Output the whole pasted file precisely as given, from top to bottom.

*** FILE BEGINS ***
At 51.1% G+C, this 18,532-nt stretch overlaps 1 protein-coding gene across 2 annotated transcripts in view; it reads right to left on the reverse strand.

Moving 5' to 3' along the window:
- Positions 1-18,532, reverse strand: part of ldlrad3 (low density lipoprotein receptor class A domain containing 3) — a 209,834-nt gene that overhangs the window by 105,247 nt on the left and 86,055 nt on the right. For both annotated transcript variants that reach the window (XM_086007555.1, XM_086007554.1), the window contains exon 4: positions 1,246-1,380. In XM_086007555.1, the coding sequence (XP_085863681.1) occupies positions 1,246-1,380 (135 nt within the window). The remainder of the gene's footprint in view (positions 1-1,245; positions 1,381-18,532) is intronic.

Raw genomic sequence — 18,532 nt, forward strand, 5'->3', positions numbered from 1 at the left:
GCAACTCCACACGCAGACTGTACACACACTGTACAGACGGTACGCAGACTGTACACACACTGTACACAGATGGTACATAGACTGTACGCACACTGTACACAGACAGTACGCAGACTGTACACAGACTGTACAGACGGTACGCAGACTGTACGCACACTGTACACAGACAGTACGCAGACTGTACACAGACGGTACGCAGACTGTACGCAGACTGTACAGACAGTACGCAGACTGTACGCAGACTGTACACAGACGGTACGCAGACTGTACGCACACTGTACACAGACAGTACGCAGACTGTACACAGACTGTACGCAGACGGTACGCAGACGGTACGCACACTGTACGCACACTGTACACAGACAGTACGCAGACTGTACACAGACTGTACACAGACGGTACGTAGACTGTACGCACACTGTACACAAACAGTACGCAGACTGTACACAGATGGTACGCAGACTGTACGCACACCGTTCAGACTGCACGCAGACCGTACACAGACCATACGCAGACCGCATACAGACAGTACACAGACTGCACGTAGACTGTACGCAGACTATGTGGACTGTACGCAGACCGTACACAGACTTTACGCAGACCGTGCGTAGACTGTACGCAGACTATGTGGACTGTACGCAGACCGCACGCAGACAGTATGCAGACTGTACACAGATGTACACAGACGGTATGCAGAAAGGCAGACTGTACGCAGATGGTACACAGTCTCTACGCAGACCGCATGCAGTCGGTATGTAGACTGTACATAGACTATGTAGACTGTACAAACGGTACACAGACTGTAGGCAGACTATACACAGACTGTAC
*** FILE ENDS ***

At 51.1% G+C, this 18,532-nt stretch overlaps 1 protein-coding gene across 2 annotated transcripts in view; it reads right to left on the reverse strand.

Moving 5' to 3' along the window:
- Positions 1-18,532, reverse strand: part of ldlrad3 (low density lipoprotein receptor class A domain containing 3) — a 209,834-nt gene that overhangs the window by 105,247 nt on the left and 86,055 nt on the right. For both annotated transcript variants that reach the window (XM_086007555.1, XM_086007554.1), the window contains exon 4: positions 1,246-1,380. In XM_086007555.1, the coding sequence (XP_085863681.1) occupies positions 1,246-1,380 (135 nt within the window). The remainder of the gene's footprint in view (positions 1-1,245; positions 1,381-18,532) is intronic.

Raw genomic sequence — 18,532 nt, forward strand, 5'->3', positions numbered from 1 at the left:
GCAACTCCACACGCAGACTGTACACACACTGTACAGACGGTACGCAGACTGTACACACACTGTACACAGATGGTACATAGACTGTACGCACACTGTACACAGACAGTACGCAGACTGTACACAGACTGTACAGACGGTACGCAGACTGTACGCACACTGTACACAGACAGTACGCAGACTGTACACAGACGGTACGCAGACTGTACGCAGACTGTACAGACAGTACGCAGACTGTACGCAGACTGTACACAGACGGTACGCAGACTGTACGCACACTGTACACAGACAGTACGCAGACTGTACACAGACTGTACGCAGACGGTACGCAGACGGTACGCACACTGTACGCACACTGTACACAGACAGTACGCAGACTGTACACAGACTGTACACAGACGGTACGTAGACTGTACGCACACTGTACACAAACAGTACGCAGACTGTACACAGATGGTACGCAGACTGTACGCACACCGTTCAGACTGCACGCAGACCGTACACAGACCATACGCAGACCGCATACAGACAGTACACAGACTGCACGTAGACTGTACGCAGACTATGTGGACTGTACGCAGACCGTACACAGACTTTACGCAGACCGTGCGTAGACTGTACGCAGACTATGTGGACTGTACGCAGACCGCACGCAGACAGTATGCAGACTGTACACAGATGTACACAGACGGTATGCAGAAAGGCAGACTGTACGCAGATGGTACACAGTCTCTACGCAGACCGCATGCAGTCGGTATGTAGACTGTACATAGACTATGTAGACTGTACAAACGGTACACAGACTGTAGGCAGACTATACACAGACTGTAC